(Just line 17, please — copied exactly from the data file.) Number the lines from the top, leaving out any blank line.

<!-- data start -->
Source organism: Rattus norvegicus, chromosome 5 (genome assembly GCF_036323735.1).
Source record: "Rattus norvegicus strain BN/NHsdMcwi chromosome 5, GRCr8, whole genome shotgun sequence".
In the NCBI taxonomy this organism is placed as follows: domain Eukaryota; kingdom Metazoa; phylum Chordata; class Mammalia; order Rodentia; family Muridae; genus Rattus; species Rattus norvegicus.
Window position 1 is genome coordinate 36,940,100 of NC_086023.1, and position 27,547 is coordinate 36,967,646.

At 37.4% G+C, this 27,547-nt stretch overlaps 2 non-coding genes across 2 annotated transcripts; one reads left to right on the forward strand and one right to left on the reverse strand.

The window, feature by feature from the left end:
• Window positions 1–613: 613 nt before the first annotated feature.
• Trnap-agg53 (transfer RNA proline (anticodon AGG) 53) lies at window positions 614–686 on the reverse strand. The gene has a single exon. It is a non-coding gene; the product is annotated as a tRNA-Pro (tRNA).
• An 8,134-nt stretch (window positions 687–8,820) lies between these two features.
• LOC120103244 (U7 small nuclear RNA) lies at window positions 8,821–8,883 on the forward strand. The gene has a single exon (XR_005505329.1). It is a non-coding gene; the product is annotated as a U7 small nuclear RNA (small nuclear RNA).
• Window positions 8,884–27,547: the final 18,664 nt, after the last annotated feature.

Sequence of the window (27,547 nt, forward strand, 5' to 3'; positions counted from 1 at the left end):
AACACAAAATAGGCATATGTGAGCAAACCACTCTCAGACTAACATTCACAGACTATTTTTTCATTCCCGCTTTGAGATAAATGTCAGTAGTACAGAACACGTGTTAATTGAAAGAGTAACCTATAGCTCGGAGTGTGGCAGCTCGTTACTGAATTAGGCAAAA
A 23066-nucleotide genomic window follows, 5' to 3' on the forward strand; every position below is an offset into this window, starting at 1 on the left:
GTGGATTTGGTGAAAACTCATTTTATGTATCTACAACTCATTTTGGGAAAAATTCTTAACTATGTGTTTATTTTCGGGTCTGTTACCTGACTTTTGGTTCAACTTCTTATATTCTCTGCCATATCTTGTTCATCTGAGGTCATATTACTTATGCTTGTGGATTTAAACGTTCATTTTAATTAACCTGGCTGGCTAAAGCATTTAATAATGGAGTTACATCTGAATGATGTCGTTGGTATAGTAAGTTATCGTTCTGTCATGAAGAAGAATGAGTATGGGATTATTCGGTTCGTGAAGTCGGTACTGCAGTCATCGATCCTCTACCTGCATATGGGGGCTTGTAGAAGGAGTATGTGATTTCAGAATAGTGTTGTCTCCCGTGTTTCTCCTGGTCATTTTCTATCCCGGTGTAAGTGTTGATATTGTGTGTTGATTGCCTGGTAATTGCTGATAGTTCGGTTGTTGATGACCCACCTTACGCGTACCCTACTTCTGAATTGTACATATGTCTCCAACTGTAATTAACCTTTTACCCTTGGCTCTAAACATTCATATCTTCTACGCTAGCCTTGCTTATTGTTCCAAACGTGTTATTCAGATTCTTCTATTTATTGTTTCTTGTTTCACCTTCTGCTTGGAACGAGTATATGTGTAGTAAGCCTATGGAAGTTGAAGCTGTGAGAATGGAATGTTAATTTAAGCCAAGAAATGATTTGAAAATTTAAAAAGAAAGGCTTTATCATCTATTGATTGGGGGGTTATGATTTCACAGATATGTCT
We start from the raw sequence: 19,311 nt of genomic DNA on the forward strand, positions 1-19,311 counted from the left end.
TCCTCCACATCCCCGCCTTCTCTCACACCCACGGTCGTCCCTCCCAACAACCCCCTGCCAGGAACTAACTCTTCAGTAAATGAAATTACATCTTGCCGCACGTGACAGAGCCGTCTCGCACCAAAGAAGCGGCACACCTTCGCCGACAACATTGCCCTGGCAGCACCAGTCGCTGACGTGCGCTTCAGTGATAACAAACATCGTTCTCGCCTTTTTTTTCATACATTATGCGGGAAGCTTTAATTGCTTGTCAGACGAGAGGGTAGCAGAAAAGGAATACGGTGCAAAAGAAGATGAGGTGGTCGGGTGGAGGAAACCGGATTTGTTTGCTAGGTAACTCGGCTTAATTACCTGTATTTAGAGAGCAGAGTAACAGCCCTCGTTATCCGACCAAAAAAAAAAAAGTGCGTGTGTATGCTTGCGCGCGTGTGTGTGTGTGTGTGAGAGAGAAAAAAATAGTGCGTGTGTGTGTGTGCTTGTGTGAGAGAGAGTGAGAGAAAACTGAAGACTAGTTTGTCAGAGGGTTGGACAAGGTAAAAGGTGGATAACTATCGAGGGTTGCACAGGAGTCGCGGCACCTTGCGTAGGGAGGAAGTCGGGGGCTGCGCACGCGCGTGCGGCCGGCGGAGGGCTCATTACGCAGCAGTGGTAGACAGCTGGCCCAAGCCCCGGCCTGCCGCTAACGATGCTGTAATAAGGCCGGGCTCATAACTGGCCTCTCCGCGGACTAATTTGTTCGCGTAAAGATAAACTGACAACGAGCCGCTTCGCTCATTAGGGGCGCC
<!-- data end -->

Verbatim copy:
TCCTCCACATCCCCGCCTTCTCTCACACCCACGGTCGTCCCTCCCAACAACCCCCTGCCAGGAACTAACTCTTCAGTAAATGAAATTACATCTTGCCGCACGTGACAGAGCCGTCTCGCACCAAAGAAGCGGCACACCTTCGCCGACAACATTGCCCTGGCAGCACCAGTCGCTGACGTGCGCTTCAGTGATAACAAACATCGTTCTCGCCTTTTTTTTCATACATTATGCGGGAAGCTTTAATTGCTTGTCAGACGAGAGGGTAGCAGAAAAGGAATACGGTGCAAAAGAAGATGAGGTGGTCGGGTGGAGGAAACCGGATTTGTTTGCTAGGTAACTCGGCTTAATTACCTGTATTTAGAGAGCAGAGTAACAGCCCTCGTTATCCGACCAAAAAAAAAAAAGTGCGTGTGTATGCTTGCGCGCGTGTGTGTGTGTGTGTGAGAGAGAAAAAAATAGTGCGTGTGTGTGTGTGCTTGTGTGAGAGAGAGTGAGAGAAAACTGAAGACTAGTTTGTCAGAGGGTTGGACAAGGTAAAAGGTGGATAACTATCGAGGGTTGCACAGGAGTCGCGGCACCTTGCGTAGGGAGGAAGTCGGGGGCTGCGCACGCGCGTGCGGCCGGCGGAGGGCTCATTACGCAGCAGTGGTAGACAGCTGGCCCAAGCCCCGGCCTGCCGCTAACGATGCTGTAATAAGGCCGGGCTCATAACTGGCCTCTCCGCGGACTAATTTGTTCGCGTAAAGATAAACTGACAACGAGCCGCTTCGCTCATTAGGGGCGCC